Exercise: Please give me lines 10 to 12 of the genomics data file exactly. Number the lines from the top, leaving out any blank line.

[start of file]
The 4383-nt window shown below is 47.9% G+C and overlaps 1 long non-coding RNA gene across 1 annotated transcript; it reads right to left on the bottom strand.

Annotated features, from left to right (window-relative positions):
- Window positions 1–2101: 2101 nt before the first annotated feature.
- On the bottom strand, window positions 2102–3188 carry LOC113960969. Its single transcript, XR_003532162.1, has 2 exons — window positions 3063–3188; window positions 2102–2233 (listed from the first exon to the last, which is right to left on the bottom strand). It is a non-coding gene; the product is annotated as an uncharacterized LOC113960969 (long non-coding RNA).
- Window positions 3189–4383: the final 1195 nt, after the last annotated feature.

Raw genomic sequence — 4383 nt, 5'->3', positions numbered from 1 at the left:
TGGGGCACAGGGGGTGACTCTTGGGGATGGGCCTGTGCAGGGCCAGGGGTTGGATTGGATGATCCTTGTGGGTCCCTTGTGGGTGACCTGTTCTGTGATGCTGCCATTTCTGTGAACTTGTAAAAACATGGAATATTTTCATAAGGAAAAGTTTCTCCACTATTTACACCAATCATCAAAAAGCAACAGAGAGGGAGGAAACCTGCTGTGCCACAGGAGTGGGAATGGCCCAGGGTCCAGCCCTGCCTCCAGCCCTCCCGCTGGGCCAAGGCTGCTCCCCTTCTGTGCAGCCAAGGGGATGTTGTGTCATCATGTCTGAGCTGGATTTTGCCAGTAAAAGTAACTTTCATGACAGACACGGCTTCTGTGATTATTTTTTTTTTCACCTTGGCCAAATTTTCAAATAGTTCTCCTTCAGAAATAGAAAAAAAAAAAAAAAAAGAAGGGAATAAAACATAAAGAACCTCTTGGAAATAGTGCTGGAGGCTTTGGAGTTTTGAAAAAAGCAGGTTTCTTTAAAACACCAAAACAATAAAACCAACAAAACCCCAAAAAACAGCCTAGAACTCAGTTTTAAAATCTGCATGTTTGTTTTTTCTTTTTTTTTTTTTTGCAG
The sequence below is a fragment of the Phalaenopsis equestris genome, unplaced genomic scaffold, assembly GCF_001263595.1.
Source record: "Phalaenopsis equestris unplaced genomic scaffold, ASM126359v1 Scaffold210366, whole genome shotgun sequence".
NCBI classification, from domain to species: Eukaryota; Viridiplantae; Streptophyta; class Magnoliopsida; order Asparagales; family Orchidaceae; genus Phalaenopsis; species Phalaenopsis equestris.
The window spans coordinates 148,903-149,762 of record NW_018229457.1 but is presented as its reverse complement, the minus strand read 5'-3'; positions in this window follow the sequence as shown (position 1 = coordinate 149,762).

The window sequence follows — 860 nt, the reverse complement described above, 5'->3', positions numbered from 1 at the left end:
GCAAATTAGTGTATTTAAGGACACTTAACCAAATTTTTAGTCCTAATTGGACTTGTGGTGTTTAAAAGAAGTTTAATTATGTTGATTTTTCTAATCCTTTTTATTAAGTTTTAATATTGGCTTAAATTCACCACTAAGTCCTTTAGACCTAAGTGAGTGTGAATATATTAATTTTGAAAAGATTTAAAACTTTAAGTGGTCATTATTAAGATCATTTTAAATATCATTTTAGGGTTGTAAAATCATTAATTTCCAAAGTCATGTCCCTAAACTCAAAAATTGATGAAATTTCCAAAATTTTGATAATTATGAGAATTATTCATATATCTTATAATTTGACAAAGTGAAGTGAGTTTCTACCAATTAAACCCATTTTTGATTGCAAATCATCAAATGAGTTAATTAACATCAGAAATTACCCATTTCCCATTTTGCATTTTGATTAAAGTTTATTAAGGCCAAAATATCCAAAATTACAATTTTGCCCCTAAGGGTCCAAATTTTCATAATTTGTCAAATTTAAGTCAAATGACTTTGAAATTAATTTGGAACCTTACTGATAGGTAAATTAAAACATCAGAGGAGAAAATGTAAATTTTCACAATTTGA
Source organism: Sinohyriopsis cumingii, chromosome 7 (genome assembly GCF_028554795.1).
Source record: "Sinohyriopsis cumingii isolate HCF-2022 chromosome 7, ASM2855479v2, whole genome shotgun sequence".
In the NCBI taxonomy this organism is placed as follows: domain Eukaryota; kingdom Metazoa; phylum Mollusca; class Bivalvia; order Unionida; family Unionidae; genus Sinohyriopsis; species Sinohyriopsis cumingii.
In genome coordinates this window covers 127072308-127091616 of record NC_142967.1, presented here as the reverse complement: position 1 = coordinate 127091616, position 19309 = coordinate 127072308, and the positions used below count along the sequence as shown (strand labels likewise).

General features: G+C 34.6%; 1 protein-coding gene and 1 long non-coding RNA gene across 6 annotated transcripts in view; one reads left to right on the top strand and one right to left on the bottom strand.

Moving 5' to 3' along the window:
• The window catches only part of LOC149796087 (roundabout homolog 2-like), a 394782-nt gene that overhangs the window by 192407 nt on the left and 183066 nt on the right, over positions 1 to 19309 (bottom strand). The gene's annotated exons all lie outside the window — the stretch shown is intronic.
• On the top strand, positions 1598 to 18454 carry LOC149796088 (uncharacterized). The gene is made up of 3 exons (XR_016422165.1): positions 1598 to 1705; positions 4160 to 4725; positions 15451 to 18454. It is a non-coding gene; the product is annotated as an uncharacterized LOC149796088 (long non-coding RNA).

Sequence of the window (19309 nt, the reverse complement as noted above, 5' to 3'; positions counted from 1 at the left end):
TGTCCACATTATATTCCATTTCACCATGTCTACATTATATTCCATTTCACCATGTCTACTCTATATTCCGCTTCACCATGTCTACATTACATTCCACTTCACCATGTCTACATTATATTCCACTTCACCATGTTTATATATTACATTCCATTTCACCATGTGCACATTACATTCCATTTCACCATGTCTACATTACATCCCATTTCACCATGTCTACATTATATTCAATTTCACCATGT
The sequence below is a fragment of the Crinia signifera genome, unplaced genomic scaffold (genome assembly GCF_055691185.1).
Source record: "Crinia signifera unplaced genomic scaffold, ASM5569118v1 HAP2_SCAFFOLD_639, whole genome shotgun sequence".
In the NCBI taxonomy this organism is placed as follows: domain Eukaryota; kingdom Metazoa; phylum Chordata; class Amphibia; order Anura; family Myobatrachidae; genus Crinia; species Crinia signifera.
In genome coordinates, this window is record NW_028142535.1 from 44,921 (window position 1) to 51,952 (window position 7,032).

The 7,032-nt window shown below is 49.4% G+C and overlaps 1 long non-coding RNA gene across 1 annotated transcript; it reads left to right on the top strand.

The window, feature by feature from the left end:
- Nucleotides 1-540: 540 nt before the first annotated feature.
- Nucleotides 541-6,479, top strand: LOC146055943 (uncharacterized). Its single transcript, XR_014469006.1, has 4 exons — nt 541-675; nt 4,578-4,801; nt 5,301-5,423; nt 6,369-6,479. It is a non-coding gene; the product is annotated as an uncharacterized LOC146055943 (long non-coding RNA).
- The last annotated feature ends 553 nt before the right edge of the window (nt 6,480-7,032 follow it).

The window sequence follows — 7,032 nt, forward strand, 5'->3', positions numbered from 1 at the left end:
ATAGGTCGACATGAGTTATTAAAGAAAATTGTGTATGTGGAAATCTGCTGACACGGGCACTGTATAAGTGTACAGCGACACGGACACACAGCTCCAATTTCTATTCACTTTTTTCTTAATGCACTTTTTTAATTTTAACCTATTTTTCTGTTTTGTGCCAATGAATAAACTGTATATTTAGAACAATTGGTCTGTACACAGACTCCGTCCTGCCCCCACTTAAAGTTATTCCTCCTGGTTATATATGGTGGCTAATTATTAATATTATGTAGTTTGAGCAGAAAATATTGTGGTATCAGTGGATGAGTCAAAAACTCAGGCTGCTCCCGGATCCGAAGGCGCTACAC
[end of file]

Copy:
NCBI classification, from domain to species: Eukaryota; Viridiplantae; Streptophyta; class Magnoliopsida; order Asparagales; family Orchidaceae; genus Phalaenopsis; species Phalaenopsis equestris.
The window spans coordinates 148,903-149,762 of record NW_018229457.1 but is presented as its reverse complement, the minus strand read 5'-3'; positions in this window follow the sequence as shown (position 1 = coordinate 149,762).

The window sequence follows — 860 nt, the reverse complement described above, 5'->3', positions numbered from 1 at the left end: